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Conclusion: Latino Urban Agency in the 21st Century, Sharon A. Navarro and Rodolfo Rosales

Edited by Sharon A. Navarro and Rodolfo Rosales University of North Texas Press PDF

Conclusion:

Latino Urban Agency in the 21st Century

The

focus of This volume has been on ciTies where

laTinos

have,

throughout the twentieth century, busied themselves in establishing their cultural, social, economic, and political roots. Indeed, Latinos have, especially after WWII, engaged in politics in their respective urban spaces, struggling to shape those spaces to their needs. Continuing into the twenty-first century, this process is now occurring in innumerable smaller urban areas as the Latino diaspora spreads across the United States.

This particularly local and provincial process made these communities both invisible and diverse. Ironically, because of their different historical legacy, as opposed to European immigrants, Latinos have remained insulated and invisible to mainstream America, which continues to see Latinos as migrant workers or simply as immigrants.1 The diversity springs from the varied and diverse circumstances they found themselves in from East

Los Angeles to the Mission District in San Francisco, to Chicago, to Miami, to the West side of San Antonio and many other urban realities. Added to these multiple circumstances, the multiple national origins that make up the Latino community creates one of the most diverse and yet identifiable communities in America. Moreover, it has been difficult to generalize about

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3 - “We Now Milk Elephants”: The Community Conservation Business in Rural Kenya

Peter D. Little Indiana University Press ePub

The Community Conservation Business in Rural Kenya

AN ELDERLY SAMBURU woman on the hot, dusty plains of northern Kenya explains to a visiting group of government and development officials that pastoralists have learned the value of wildlife. She notes unabashedly that “we now milk elephants like we do our cows—they provide us with income to buy food” (field notes, January 1995). The mixed crowd of state officials and development workers nod approvingly, discussing among themselves how local wildlife conservation efforts and enterprises in the area clearly have benefited local communities. This is exactly the kind of language the visitors wanted to hear, as the explicit goal of community-based conservation in Kenya and elsewhere in East Africa was to make nature and wildlife “pay,” thereby encouraging communities to better conserve the region's rich biodiversity. In the era of pro-market reforms, a successful conservation program is one “linking business with nature” (USAID 2006).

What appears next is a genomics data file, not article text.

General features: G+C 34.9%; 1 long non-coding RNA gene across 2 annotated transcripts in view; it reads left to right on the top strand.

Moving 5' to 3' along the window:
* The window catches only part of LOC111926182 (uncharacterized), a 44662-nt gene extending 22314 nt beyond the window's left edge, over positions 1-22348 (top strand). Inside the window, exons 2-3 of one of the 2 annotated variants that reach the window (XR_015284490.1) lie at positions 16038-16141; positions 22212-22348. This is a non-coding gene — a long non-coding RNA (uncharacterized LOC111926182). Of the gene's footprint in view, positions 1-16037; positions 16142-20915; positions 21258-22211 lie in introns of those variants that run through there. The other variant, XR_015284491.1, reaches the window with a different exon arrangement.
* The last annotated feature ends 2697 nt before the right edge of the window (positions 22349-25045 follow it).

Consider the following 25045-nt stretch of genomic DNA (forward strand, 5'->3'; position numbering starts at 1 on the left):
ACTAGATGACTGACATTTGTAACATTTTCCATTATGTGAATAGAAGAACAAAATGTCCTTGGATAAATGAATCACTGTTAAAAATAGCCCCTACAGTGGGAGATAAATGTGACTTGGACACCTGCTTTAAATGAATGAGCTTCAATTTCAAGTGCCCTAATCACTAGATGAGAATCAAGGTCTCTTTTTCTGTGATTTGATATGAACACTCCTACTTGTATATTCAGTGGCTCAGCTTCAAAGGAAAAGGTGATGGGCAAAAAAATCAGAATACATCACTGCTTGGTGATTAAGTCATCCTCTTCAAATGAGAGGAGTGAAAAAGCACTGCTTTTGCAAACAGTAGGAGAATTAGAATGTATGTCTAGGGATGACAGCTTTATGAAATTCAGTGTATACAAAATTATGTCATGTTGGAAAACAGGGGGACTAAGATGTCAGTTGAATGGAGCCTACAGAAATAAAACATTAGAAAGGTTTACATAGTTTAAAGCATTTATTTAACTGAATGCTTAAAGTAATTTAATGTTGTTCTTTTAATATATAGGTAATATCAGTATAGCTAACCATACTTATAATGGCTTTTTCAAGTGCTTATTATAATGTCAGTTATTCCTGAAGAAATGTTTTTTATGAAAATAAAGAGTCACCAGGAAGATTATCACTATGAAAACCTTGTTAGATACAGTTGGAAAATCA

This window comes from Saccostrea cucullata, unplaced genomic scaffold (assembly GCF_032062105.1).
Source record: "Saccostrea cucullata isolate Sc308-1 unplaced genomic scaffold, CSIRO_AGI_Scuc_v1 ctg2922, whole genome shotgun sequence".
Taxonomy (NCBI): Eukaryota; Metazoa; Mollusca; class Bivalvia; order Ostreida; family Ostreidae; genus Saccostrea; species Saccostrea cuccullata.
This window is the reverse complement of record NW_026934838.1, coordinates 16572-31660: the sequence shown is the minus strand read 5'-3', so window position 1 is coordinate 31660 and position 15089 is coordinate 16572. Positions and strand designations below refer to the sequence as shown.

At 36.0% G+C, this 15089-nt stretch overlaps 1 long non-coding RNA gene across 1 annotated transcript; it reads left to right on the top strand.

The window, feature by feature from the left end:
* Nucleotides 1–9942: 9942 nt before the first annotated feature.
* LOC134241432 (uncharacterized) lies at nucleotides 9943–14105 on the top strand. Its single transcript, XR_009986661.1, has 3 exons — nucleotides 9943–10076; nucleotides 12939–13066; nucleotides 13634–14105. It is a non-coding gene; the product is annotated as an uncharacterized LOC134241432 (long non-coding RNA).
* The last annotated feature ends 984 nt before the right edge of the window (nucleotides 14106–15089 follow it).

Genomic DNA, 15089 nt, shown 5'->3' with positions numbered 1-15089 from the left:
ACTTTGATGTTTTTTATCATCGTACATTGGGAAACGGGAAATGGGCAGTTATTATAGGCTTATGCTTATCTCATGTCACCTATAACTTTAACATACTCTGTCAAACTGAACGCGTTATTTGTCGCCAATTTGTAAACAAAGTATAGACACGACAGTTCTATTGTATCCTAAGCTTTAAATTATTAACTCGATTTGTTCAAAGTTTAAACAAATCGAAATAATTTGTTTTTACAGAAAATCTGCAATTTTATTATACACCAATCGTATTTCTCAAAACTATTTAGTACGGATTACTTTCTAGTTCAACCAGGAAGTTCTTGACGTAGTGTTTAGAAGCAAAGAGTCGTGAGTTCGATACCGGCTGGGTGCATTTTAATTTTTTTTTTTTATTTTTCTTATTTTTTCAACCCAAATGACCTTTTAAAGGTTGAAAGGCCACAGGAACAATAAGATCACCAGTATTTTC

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10 McLuhan, Crash Theory, and the Invasion of the Nanobots

Patrick M. Brantlinger Indiana University Press ePub

The truth of contemporary science is not so much the extent of progress achieved as the scale of technical catastrophes occasioned.

—PAUL VIRILIO, THE INFORMATION BOMB

A maverick professor of English, Marshall McLuhan became a public intellectual by dint of his commentaries on communications technologies and how they had shaped history and were shaping the present and future. Though initially highly critical of them, McLuhan also appeared perfectly happy to serve as a pundit or guru for the mass media and for commercial advertising firms. Perhaps he was not critical enough. In any case, recent work on new technologies and the emergence of “the information society” suggests that McLuhan has entered a sort of academic purgatory, even though many of his ideas—or the ideas that he expressed, at any rate—are everywhere. Many scholars do not bother to cite him. In Theories of the Information Society, for example, Frank Webster does not mention McLuhan, while Darin Barney cites only his “famous aphorism . . . ‘the medium is the message’” in Prometheus Wired (56). So, too, in The Informational City, probably the most important sociological analysis to date of the paradigm shift to the information age, Manuel Castells ignores McLuhan. This is not to say that he, Webster, Barney, or other recent scholars should necessarily do otherwise; after all, McLuhan published The Gutenberg Galaxy and Understanding Media over four decades ago.